38 Corrective Osteotomy for Scaphoid Malunion


38 Corrective Osteotomy for Scaphoid Malunion

Huang, Jerry I., Fernandez, Diego L.

Successful treatment of scaphoid fractures requires the achievement of bony union as well as the restoration of normal carpal alignment. It is well established that scaphoid nonunions lead to functional impairment and progressive carpal collapse. Over time, up to 97% of patients will develop carpal osteoarthritis.1 , 2 Less is known about the incidence and natural history of scaphoid malunions. There is increasing evidence, however, that patients with healed malunited scaphoids can continue to have symptoms including pain with activities, loss of wrist extension, and weak grip strength.3 9

The classic deformity of a malunited scaphoid is multiplanar and includes shortening, a “humpback” flexion deformity in the sagittal plane, ulnar deviation of the distal fragment in the coronal plane, and supination of the proximal fragment relative to the distal fragment in the axial plane ( Fig. 38.1 ).10 , 11 Dorsal intercalated segmental instability (DISI) is most commonly seen in fractures distal to the dorsal apex of the scaphoid ridge.11 In a cadaveric model of simulated scaphoid malunions, Burgess demonstrated loss of radiocarpal and midcarpal extension with an increasing flexion deformity of the scaphoid.12

In a long-term retrospective study of 27 patients with Russe bone grafting of scaphoid nonunions, Stark et al observed radiographic evidence of carpal arthrosis in 40% of patients at a mean follow-up of 12 years.13 Amadio et al demonstrated that abnormal scaphoid anatomy and carpal malalignment can lead to an increased risk of carpal osteo-arthritis.7 In a series of 46 united scaphoid fractures analyzed by clinical examination and trispiral tomography, Amadio et al noted that 26 of the healed fractures had a humpback deformity with increased flexion angulation of the scaphoid. Only 27% of patients with a lateral intrascaphoid angle greater than 45 degrees had a satisfactory clinical outcome compared with 82% of patients with normal scaphoid anatomy. Degenerative arthritis was present in 54% of the scaphoid malunions, compared with 22% of the anatomical scaphoids. Similar results were observed by Condamine et al who reported fair or poor functional results in 35 of 40 patients with moderate or severe scaphoid malunions.8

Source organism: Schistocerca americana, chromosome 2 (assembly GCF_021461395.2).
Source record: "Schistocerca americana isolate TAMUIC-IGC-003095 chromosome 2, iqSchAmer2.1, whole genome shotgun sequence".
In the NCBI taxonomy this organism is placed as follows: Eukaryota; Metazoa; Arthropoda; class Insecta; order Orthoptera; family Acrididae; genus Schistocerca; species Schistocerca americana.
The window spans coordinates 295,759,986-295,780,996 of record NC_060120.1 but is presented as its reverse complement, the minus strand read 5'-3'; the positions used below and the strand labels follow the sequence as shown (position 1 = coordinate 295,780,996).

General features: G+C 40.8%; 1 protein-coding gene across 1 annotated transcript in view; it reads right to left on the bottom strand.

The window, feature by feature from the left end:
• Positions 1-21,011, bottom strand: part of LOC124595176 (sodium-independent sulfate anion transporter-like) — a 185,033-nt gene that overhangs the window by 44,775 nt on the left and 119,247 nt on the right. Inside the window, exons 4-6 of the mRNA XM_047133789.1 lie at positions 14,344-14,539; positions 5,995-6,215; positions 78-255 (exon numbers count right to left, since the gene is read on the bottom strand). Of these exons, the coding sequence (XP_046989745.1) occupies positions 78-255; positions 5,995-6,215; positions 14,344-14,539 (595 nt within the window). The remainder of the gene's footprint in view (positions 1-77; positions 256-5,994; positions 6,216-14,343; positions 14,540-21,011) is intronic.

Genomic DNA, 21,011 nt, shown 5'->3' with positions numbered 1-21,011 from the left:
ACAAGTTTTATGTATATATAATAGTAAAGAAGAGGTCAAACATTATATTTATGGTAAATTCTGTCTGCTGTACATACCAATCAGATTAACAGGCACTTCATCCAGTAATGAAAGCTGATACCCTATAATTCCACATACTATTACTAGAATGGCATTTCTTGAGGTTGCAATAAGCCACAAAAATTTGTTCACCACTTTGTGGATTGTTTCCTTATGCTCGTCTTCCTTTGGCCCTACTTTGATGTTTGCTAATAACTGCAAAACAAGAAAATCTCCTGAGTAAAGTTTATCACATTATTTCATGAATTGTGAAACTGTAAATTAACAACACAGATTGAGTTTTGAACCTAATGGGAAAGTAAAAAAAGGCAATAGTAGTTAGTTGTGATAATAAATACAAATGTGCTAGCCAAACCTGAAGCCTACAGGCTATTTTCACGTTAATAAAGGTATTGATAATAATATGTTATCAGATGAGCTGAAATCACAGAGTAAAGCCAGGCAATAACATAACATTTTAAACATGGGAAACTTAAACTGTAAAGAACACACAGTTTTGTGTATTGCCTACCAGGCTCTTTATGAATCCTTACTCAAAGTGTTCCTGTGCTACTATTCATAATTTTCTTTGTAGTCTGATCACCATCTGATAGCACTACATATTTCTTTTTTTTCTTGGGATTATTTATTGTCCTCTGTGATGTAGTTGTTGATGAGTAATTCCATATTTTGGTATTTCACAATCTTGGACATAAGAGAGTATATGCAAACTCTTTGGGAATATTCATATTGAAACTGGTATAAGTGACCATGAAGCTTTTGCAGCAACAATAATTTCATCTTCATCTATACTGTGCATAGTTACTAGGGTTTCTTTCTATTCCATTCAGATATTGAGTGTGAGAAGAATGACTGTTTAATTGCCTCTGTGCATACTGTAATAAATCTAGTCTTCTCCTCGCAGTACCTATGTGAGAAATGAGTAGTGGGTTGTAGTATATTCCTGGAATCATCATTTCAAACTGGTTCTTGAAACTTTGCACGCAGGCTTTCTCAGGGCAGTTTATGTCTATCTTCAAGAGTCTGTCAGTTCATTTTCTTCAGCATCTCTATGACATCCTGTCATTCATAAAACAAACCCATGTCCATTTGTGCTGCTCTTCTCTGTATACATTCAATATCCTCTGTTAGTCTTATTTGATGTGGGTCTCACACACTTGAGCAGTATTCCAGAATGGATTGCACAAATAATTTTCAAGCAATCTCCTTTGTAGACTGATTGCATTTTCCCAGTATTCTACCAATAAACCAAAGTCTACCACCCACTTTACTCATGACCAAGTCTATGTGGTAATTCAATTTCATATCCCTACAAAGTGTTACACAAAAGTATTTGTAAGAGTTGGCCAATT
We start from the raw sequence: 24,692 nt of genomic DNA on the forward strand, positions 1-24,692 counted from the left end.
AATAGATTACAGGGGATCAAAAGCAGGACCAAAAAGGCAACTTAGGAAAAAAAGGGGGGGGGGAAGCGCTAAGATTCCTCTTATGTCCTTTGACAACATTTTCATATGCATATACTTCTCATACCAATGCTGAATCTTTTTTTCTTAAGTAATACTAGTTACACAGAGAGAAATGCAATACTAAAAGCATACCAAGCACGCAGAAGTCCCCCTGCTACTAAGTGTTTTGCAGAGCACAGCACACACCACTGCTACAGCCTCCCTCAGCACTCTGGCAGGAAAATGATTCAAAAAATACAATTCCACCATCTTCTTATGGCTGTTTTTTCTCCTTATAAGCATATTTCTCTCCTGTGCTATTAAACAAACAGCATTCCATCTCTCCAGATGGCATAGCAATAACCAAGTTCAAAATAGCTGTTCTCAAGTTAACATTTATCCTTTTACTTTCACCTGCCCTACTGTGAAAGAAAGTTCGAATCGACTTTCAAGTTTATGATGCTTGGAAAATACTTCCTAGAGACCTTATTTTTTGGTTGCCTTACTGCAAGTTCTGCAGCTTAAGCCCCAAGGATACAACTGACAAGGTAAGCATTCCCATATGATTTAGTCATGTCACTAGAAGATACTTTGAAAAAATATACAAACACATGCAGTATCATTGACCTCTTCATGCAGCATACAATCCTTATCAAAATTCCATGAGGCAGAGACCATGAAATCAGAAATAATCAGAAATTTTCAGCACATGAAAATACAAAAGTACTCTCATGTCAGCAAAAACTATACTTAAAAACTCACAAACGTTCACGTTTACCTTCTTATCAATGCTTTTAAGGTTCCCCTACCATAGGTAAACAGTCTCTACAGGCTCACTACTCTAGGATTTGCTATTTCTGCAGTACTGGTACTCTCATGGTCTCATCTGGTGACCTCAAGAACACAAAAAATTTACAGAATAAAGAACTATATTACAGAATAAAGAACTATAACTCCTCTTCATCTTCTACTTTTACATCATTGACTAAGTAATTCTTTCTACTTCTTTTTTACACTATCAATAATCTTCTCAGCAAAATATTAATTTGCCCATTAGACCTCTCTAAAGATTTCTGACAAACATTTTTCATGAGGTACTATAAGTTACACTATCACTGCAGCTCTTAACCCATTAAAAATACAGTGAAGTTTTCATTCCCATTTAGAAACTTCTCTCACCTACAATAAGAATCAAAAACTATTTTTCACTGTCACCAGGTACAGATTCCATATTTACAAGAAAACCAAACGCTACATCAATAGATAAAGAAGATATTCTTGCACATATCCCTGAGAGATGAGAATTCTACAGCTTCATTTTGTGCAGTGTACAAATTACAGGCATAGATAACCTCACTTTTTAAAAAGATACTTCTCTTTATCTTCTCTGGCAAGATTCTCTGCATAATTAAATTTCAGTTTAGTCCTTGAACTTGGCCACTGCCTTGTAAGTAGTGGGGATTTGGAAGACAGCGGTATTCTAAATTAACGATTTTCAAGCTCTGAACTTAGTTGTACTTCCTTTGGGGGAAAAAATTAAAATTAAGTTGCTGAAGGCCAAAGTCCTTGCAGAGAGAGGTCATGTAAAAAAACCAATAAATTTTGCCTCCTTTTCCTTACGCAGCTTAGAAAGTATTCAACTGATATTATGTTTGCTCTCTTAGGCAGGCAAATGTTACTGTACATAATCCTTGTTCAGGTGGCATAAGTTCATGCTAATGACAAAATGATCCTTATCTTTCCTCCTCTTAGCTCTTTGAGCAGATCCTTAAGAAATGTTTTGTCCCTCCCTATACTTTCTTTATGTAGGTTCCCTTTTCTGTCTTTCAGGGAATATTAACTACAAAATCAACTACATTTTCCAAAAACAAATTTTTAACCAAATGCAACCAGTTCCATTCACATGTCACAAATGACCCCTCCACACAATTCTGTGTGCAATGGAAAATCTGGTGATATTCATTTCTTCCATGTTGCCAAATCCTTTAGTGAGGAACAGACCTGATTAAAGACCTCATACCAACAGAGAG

▪ Indications

Although Amadio et al demonstrated a high incidence of arthritic changes and poor patient outcome in patients with scaphoid malunions, Jiranek et al reported minimal functional limitations and disability in their series of scaphoid malunions.14 In a prospective study of united scaphoid fractures that were treated nonoperatively, Forward et al demonstrated that the majority of patients do well in the short term (1-year follow-up) despite residual shortening and flexion deformities.15 No correlation was found between the height:length ratio and lateral intrascaphoid angle and any of the clinical outcomes of pain score, grip strength, range of motion, and disability of the arm, shoulder, and hand (DASH) scores.

Fig. 38.1 Scaphoid malunions include multiplanar and rotational deformities with flexion, ulnar deviation, and pronation of the distal fragment, relative to the proximal fragment.

Because the majority of scaphoid malunions appear to do well, surgical correction should be reserved for symptomatic patients. The indications for corrective osteotomy include pain, weakness, and limited range of motion that are associated with radiographic evidence of a scaphoid deformity. The majority of unstable scaphoid fractures tend to occur in younger patients with higher functional demands. Because there is evidence in the literature supporting the prevention of late degenerative arthritis, corrective scaphoid osteotomy should be considered at an early stage in the symptomatic patient.

Contraindications to surgery would include associated radiocarpal or midcarpal arthritis, active infection, or a poor soft tissue envelope. Vascular disease, poor bone quality, and a history of smoking are relative contraindications.

▪ Preoperative Assessment

Subjectively, the most common symptoms are weakness of hand grip, wrist pain with activities of daily living, and limitations of wrist motion. The clinical examination typically demonstrates tenderness over the anatomical snuffbox and/or the scaphoid tubercle. Measurements of wrist flexion-extension and radioulnar deviation with a goniometer as well as grip strength with a Jamar dynamometer (Jamar® Sammons Preston Inc., Bollingbrook, IL) are recorded and compared with the contralateral side.